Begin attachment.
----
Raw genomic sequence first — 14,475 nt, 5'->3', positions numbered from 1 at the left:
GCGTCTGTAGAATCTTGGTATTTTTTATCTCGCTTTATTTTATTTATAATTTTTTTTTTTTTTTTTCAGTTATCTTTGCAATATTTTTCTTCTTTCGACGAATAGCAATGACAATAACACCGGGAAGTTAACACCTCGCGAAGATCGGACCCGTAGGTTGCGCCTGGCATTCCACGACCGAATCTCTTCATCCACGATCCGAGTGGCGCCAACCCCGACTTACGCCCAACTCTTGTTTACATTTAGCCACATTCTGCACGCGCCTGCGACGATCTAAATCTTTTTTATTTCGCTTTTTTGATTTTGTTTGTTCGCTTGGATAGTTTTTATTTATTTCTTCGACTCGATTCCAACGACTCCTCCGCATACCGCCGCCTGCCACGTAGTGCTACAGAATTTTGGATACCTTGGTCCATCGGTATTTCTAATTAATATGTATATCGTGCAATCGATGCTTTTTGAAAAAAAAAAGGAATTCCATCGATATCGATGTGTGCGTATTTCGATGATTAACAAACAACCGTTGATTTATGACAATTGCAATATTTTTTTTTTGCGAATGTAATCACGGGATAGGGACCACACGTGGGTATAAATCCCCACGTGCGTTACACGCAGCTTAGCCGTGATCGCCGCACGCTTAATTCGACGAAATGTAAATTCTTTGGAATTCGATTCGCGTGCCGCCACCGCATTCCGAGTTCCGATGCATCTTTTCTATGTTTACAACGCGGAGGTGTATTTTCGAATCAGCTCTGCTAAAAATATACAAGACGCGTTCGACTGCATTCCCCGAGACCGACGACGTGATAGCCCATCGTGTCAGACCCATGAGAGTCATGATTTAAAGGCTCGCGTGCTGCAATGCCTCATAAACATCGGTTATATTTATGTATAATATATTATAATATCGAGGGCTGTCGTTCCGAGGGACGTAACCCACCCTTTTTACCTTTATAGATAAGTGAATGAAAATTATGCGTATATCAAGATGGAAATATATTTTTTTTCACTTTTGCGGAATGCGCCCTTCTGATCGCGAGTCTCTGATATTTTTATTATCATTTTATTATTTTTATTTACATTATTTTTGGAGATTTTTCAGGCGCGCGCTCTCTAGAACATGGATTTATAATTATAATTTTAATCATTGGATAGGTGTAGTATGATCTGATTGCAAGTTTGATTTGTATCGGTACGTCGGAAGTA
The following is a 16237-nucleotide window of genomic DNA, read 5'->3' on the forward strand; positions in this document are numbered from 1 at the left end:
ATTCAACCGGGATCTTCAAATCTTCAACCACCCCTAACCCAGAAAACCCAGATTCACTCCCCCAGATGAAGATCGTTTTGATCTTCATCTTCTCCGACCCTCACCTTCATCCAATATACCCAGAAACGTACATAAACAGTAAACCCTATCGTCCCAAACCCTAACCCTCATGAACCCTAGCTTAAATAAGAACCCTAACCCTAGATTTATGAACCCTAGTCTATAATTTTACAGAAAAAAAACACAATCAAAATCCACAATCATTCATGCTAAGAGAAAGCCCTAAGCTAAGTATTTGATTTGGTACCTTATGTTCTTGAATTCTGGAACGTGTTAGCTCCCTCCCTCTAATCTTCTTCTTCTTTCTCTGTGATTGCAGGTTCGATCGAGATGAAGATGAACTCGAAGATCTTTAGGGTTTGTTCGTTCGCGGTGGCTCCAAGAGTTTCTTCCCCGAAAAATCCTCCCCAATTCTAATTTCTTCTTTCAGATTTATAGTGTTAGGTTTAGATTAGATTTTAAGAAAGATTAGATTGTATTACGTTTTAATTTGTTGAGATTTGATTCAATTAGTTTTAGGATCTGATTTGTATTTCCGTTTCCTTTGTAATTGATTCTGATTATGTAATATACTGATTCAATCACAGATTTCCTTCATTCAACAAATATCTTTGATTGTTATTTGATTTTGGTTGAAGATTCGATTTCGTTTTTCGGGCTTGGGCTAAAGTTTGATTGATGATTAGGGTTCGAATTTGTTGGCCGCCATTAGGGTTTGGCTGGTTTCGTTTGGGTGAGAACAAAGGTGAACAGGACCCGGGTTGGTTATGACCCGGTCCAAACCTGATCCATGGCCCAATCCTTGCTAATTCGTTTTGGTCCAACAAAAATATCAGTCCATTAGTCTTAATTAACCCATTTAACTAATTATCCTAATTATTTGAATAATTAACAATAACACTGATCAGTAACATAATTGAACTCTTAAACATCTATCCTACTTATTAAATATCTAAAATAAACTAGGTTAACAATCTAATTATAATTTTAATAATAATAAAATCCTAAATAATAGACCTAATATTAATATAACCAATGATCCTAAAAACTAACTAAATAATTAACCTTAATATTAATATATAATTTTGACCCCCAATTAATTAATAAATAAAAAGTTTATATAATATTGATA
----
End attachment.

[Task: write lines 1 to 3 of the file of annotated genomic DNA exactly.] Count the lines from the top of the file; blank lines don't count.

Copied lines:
Raw genomic sequence first — 14,475 nt, 5'->3', positions numbered from 1 at the left:
GCGTCTGTAGAATCTTGGTATTTTTTATCTCGCTTTATTTTATTTATAATTTTTTTTTTTTTTTTTCAGTTATCTTTGCAATATTTTTCTTCTTTCGACGAATAGCAATGACAATAACACCGGGAAGTTAACACCTCGCGAAGATCGGACCCGTAGGTTGCGCCTGGCATTCCACGACCGAATCTCTTCATCCACGATCCGAGTGGCGCCAACCCCGACTTACGCCCAACTCTTGTTTACATTTAGCCACATTCTGCACGCGCCTGCGACGATCTAAATCTTTTTTATTTCGCTTTTTTGATTTTGTTTGTTCGCTTGGATAGTTTTTATTTATTTCTTCGACTCGATTCCAACGACTCCTCCGCATACCGCCGCCTGCCACGTAGTGCTACAGAATTTTGGATACCTTGGTCCATCGGTATTTCTAATTAATATGTATATCGTGCAATCGATGCTTTTTGAAAAAAAAAAGGAATTCCATCGATATCGATGTGTGCGTATTTCGATGATTAACAAACAACCGTTGATTTATGACAATTGCAATATTTTTTTTTTGCGAATGTAATCACGGGATAGGGACCACACGTGGGTATAAATCCCCACGTGCGTTACACGCAGCTTAGCCGTGATCGCCGCACGCTTAATTCGACGAAATGTAAATTCTTTGGAATTCGATTCGCGTGCCGCCACCGCATTCCGAGTTCCGATGCATCTTTTCTATGTTTACAACGCGGAGGTGTATTTTCGAATCAGCTCTGCTAAAAATATACAAGACGCGTTCGACTGCATTCCCCGAGACCGACGACGTGATAGCCCATCGTGTCAGACCCATGAGAGTCATGATTTAAAGGCTCGCGTGCTGCAATGCCTCATAAACATCGGTTATATTTATGTATAATATATTATAATATCGAGGGCTGTCGTTCCGAGGGACGTAACCCACCCTTTTTACCTTTATAGATAAGTGAATGAAAATTATGCGTATATCAAGATGGAAATATATTTTTTTTCACTTTTGCGGAATGCGCCCTTCTGATCGCGAGTCTCTGATATTTTTATTATCATTTTATTATTTTTATTTACATTATTTTTGGAGATTTTTCAGGCGCGCGCTCTCTAGAACATGGATTTATAATTATAATTTTAATCATTGGATAGGTGTAGTATGATCTGATTGCAAGTTTGATTTGTATCGGTACGTCGGAAGTA
The following is a 16237-nucleotide window of genomic DNA, read 5'->3' on the forward strand; positions in this document are numbered from 1 at the left end: